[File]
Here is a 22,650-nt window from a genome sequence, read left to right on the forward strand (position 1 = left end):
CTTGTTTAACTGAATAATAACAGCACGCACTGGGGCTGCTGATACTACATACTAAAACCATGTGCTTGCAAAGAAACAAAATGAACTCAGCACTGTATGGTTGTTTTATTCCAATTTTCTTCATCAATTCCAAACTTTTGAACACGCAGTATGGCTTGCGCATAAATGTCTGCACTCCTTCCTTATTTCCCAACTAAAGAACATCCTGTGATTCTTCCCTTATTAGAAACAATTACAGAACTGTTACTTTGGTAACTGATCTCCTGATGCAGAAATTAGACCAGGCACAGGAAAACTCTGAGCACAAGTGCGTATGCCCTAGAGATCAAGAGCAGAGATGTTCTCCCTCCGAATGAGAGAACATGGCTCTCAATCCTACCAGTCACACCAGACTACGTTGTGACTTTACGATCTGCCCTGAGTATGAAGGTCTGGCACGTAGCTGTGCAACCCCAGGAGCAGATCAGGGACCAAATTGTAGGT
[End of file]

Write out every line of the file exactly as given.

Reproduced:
Here is a 22,650-nt window from a genome sequence, read left to right on the forward strand (position 1 = left end):
CTTGTTTAACTGAATAATAACAGCACGCACTGGGGCTGCTGATACTACATACTAAAACCATGTGCTTGCAAAGAAACAAAATGAACTCAGCACTGTATGGTTGTTTTATTCCAATTTTCTTCATCAATTCCAAACTTTTGAACACGCAGTATGGCTTGCGCATAAATGTCTGCACTCCTTCCTTATTTCCCAACTAAAGAACATCCTGTGATTCTTCCCTTATTAGAAACAATTACAGAACTGTTACTTTGGTAACTGATCTCCTGATGCAGAAATTAGACCAGGCACAGGAAAACTCTGAGCACAAGTGCGTATGCCCTAGAGATCAAGAGCAGAGATGTTCTCCCTCCGAATGAGAGAACATGGCTCTCAATCCTACCAGTCACACCAGACTACGTTGTGACTTTACGATCTGCCCTGAGTATGAAGGTCTGGCACGTAGCTGTGCAACCCCAGGAGCAGATCAGGGACCAAATTGTAGGT